I’m willing to bet that most artists and crafters have a favorite tool. They might have a favorite brush, a set of knitting needles or a power tool that just gets the job done. However sometimes in the weird world of art you are trying to do something that there really isn’t a tool for or the existing tools do not quite work the way you want/need them to.
I had the privilege during my stint as a post-bacc student at USU to take their tool-making class. And yes it’s exactly what it sounds like, a class devoted to the creation of tools, more specifically clay tools. We made wooden ribs, throwing sticks, trimming tools and various texturing stamps. Since I do not throw on the wheel as much anymore, some of these tools I no longer use.
There is one tool that I would be lost without. That is my radius tool. This is the tool I use to clean up all the lips of my slip cast pots. I have to cut the rims of the pots once they are removed from the mold. This leaves a very sharp and unattractive lip. The radius tool very simply rounds out the profile of this edge.
It’s made of brass tubing that was cut with diagonal ends. We took our tube to a metal bench grinder and sanded an opening into either end. We did so on the longer side of the diagonal. Here you have the option of sanding any variety of ovals onto the tube that will determine the profile of the edge once cut. When we had made our ovals we cleaned up the openings of any metal shavings. The purpose of the diagonal end is that it allows the clay being cut away to escape the tube instead of getting stuck inside.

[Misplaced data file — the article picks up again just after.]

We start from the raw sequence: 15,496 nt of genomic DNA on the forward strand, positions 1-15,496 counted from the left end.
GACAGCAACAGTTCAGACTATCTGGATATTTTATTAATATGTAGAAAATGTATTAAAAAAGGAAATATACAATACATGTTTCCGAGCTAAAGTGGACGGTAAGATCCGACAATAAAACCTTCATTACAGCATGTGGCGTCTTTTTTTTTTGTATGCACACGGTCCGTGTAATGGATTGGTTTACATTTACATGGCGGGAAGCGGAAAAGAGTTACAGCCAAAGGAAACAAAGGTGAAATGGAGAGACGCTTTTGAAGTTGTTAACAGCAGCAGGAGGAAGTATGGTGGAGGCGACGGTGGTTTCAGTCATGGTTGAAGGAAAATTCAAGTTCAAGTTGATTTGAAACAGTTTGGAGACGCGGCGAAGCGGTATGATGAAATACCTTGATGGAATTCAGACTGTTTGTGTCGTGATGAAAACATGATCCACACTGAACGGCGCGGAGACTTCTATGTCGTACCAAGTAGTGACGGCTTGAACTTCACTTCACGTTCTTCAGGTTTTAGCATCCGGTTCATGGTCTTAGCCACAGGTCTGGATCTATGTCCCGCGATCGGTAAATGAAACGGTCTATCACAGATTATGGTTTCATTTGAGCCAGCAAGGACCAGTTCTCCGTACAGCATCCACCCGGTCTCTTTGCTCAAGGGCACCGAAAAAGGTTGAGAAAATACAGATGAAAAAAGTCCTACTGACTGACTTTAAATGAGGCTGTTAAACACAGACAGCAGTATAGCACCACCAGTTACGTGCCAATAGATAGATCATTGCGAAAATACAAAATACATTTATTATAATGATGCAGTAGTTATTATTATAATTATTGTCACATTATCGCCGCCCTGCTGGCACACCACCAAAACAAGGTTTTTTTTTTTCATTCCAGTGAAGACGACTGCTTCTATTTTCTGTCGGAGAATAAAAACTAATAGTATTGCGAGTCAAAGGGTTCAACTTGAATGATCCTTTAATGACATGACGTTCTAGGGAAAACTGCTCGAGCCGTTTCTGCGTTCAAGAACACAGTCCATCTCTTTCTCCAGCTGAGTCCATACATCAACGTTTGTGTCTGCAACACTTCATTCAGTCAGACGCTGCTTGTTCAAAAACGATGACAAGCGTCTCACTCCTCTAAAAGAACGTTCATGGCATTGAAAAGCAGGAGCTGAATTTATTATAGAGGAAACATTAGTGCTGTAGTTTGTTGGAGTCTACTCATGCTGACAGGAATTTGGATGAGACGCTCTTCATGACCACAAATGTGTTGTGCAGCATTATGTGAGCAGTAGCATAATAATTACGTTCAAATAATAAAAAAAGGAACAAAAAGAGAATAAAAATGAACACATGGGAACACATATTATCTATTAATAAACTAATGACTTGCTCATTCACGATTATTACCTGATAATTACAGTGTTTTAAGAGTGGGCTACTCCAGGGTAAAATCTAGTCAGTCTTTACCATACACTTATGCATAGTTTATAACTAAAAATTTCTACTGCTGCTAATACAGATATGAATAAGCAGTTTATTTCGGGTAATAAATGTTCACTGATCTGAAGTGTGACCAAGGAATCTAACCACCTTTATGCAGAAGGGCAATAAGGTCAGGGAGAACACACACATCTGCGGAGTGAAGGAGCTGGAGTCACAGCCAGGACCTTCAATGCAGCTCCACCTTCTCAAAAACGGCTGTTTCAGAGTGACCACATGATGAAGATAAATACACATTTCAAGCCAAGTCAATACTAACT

So this simple tool saves me hours of time that I would otherwise spend fussing over each pot trying to create a consistent, usable lip. And yet the tool-making class gave to me something even more valuable than my little radius tool or all the other tools I made. It taught me to adapt. If I can’t find the tool I need, I make one or modify a tool that exists. Certainly there are times when practice will help solve a recurring problem but when I find myself struggling with a tool, I ask myself if there is a way it can work better.
With the DIY articles and videos everywhere, I’m sure I’m not the only one who has benefitted from this attitude. I’d love to hear about a how you solved a problem with a little elbow grease. Is there a time you made or modified a tool? A DIY moment you’re proud of? Tell me about it below.
Thanks for reading,